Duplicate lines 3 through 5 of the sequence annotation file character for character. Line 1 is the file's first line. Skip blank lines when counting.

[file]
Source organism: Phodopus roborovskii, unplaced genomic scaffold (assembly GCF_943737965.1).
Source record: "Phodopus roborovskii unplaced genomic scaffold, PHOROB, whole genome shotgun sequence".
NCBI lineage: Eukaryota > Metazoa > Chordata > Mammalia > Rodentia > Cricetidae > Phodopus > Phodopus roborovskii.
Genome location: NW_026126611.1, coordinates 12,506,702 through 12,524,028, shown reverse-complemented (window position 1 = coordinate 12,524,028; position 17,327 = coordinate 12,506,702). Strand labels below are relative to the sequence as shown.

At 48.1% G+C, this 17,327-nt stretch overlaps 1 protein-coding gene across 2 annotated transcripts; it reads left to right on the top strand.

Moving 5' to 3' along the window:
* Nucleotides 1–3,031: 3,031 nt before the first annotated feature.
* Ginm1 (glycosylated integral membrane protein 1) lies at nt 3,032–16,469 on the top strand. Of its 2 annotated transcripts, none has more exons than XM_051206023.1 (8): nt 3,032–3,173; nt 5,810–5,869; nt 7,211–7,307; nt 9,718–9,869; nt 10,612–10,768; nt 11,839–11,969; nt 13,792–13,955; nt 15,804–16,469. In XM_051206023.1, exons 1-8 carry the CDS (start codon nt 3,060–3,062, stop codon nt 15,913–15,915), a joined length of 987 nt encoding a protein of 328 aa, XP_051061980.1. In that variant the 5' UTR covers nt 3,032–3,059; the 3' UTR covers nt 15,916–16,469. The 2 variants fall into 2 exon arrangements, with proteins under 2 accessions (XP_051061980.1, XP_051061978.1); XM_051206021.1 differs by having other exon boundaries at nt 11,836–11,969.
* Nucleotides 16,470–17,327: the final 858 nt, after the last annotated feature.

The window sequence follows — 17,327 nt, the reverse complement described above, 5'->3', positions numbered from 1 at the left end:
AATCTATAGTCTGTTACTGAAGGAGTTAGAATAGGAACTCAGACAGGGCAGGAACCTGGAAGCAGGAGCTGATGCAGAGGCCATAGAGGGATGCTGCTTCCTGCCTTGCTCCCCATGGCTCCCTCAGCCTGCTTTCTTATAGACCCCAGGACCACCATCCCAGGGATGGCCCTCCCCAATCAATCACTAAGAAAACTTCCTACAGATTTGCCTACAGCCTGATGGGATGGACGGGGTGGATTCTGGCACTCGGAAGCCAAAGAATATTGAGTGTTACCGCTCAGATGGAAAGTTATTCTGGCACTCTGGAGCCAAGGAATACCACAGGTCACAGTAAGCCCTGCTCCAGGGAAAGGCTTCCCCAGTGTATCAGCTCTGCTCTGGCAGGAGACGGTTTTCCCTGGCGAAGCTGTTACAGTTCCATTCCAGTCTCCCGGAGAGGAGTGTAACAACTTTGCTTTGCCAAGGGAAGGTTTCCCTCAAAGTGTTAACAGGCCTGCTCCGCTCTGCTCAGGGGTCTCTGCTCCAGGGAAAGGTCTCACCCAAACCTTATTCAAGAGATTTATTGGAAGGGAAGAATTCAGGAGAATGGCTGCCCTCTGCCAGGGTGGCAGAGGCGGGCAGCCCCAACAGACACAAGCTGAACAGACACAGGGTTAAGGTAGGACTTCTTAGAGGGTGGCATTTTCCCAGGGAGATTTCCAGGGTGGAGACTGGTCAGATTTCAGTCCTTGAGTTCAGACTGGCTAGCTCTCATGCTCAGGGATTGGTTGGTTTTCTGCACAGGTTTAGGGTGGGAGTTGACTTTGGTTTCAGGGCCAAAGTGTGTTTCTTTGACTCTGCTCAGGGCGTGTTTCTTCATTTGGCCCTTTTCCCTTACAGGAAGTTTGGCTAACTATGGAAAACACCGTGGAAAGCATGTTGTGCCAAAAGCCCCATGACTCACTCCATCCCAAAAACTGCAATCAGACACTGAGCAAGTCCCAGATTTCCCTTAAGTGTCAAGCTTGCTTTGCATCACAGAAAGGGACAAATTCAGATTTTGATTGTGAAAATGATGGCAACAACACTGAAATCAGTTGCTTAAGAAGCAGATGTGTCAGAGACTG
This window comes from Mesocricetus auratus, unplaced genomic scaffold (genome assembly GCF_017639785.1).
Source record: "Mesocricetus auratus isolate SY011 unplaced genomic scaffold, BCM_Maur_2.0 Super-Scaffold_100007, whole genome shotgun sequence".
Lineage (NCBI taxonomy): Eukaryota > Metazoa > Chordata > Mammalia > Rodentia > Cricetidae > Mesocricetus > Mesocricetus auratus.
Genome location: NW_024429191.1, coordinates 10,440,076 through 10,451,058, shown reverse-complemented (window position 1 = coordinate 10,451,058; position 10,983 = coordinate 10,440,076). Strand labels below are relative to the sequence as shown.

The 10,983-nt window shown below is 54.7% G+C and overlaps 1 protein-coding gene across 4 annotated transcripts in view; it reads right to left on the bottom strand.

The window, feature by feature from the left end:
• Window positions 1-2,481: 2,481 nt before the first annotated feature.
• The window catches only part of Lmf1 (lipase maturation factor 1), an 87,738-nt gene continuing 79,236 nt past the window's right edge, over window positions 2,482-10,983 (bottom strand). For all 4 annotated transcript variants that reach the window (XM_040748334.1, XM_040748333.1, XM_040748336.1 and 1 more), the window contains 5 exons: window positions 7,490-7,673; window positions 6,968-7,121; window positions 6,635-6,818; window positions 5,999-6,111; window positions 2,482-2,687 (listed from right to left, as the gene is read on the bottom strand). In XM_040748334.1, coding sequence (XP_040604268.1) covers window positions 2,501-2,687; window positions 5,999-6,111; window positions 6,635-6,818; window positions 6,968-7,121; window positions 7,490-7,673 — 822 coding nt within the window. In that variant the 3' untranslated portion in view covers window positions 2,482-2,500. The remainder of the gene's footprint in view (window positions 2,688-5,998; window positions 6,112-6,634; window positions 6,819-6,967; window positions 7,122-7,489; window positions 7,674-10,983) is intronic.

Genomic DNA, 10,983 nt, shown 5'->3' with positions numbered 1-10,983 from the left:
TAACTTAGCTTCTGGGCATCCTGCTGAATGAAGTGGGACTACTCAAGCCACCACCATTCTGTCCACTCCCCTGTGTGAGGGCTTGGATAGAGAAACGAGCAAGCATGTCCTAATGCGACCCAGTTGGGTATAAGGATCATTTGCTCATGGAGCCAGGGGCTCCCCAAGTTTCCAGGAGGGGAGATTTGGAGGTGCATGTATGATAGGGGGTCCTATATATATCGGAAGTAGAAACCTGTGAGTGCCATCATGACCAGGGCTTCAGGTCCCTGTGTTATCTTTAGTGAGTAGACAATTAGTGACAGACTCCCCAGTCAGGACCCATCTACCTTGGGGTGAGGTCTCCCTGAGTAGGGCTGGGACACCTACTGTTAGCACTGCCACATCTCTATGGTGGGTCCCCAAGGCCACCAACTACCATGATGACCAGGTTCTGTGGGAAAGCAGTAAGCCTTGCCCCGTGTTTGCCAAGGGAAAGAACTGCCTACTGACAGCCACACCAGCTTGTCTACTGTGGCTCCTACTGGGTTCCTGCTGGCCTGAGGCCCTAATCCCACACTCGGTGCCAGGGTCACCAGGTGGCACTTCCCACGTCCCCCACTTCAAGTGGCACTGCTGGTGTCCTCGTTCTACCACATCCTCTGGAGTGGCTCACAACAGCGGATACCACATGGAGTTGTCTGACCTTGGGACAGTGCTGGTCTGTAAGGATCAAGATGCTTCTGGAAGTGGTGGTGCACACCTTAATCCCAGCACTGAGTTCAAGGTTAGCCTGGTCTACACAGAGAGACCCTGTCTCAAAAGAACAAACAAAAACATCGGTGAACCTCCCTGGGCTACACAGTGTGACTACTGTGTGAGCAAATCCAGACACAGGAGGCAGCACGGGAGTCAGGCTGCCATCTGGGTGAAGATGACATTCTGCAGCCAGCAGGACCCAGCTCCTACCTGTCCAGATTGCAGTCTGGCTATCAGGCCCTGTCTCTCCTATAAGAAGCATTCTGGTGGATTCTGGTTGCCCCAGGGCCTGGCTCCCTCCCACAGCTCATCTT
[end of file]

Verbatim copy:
NCBI lineage: Eukaryota > Metazoa > Chordata > Mammalia > Rodentia > Cricetidae > Phodopus > Phodopus roborovskii.
Genome location: NW_026126611.1, coordinates 12,506,702 through 12,524,028, shown reverse-complemented (window position 1 = coordinate 12,524,028; position 17,327 = coordinate 12,506,702). Strand labels below are relative to the sequence as shown.

At 48.1% G+C, this 17,327-nt stretch overlaps 1 protein-coding gene across 2 annotated transcripts; it reads left to right on the top strand.